(Original airdate May 15, 2022)
For as much time as we spend sleeping and dreaming, and as long as we’ve studied both, they largely remain ever-mysterious, their exact function and purpose elusive. Today, we’re off to a brave new world of science surrounding sleep, dreams, and the exciting future of controlling your dreams to make your life better: dream engineering.
The following is a transcript of a report from "Full Measure with Sharyl Attkisson." Watch the video by clicking the link at the end of the page.
Rachel Raider is getting wired — for sleep. She’s about to go "lights out" as part of an experiment.
Sharyl: And what do you tend to dream about?
Rachel Raider: Usually beautiful scenery, yeah, it always just really gorgeous, like really nice scenery. I'm flying around, looking at it, sometimes taking pictures.
Sharyl: Nice. Pleasant dream!
Raider: Thank you.
Dr. Michelle Carr: And now you can close your eyes...
A few steps away, Raider’s sleep and dreaming are being observed by researchers Wil Pigeon and Michelle Carr.
Dr. Wil Pigeon: Stage one sleep is light sleep. Stage two a little deeper. Stage three a little deeper still. And then REM sleep is a completely different state of sleep. Rapid eye movement sleep, named thus about 70 years ago by the folks who discovered it.
Here at the Sleep and Neurophysiology Research Lab at the University of Rochester, Carr and Pigeon spend most of their waking hours trying to pierce the secrets of our nightlife.
Pigeon: What happens on a nightly basis, we think, is that there are a couple things at the cellular level that are occurring that are incredibly important for maintaining this brain and body, this being of ours. So one of them is to clear junk from out of our neurons, our brain cells, that accumulate during the prior waking hours. So sleep is a time in general for the body to rest and restore, as well as clean things out. Very true for the brain as well. It's also true that we need sleep to recharge.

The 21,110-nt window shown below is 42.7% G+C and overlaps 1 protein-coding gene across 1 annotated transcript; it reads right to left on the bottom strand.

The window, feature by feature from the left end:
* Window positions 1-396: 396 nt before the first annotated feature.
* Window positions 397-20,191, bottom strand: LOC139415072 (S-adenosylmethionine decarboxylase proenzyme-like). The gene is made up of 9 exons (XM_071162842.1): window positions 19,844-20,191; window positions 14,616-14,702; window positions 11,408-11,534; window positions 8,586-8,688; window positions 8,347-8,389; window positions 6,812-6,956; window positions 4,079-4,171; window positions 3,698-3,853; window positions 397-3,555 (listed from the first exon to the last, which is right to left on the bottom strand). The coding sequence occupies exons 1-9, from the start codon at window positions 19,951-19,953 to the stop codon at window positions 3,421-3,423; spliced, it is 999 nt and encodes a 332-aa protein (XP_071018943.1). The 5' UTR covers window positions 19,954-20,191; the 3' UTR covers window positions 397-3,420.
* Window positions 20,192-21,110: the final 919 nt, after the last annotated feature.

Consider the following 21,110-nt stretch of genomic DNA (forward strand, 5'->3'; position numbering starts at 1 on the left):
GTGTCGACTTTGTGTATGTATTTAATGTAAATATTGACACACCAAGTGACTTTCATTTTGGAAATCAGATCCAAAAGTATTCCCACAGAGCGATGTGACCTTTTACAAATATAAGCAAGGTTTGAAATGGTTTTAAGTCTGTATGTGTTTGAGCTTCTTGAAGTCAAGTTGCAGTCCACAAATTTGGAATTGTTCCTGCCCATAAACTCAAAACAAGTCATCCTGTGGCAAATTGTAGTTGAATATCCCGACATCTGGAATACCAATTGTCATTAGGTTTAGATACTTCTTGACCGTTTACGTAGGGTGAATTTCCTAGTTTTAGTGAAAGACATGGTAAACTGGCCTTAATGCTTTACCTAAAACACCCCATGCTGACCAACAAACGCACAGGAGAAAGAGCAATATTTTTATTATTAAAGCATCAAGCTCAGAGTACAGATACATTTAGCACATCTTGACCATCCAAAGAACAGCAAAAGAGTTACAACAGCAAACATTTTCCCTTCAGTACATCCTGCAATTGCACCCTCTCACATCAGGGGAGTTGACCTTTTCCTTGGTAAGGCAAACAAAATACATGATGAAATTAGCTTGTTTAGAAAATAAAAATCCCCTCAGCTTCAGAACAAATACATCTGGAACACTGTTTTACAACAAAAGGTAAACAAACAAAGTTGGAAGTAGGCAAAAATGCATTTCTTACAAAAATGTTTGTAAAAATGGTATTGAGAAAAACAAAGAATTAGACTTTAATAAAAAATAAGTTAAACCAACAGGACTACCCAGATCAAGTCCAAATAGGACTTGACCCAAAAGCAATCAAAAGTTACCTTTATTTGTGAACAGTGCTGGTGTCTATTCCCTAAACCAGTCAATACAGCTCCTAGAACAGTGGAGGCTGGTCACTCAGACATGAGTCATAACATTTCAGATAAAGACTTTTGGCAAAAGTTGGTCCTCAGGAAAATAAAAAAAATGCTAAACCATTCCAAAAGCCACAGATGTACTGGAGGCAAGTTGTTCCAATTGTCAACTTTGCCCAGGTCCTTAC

Far less, they say, is known about dreaming— a relatively newer side of sleep science.
Sharyl: What are some of the most universal common themes you've seen in dreams?
Carr: Bad dreams themes, like teeth falling out, or out of control cars, natural disasters, tidal waves, fires, earthquakes. Some positive dreams that seem to be recurring — finding money is a recurring positive theme. Another one is being in your house or in a place that you know and finding a room that you never knew existed. That's a really positive dream experience.
Sharyl: That happens all the time to me, but it's a haunted room. It's a really scary room.
Carr: That's not a good experience, but yeah, it's a common one, and it's kind of bizarre that that happens, that so many people would dream about finding an unknown room in their house.
Pigeon: Well there are naked sex dreams, right?
Sharyl: I don't know. Are there?
Pigeon: The naked dreams that we have are probably related to stress dreams. So being naked is embarrassing. It's stressful to think about that. They tend to pop up, I think, in people who are having some level of stress in their lives. For some people, that threshold is very low. For some, it's very high.
Sharyl: What are the rules of dreams? Like, I've heard you don't die in your dreams. I did die once.
Carr : Yeah, I've died.
Sharyl: But what are some of the rules?
Carr: Yeah, it does seem like dreams are bizarre when we compare them to the waking world. Like the laws of physics aren't necessarily the same in the dreaming world.
Sharyl: Do a lot of people fly?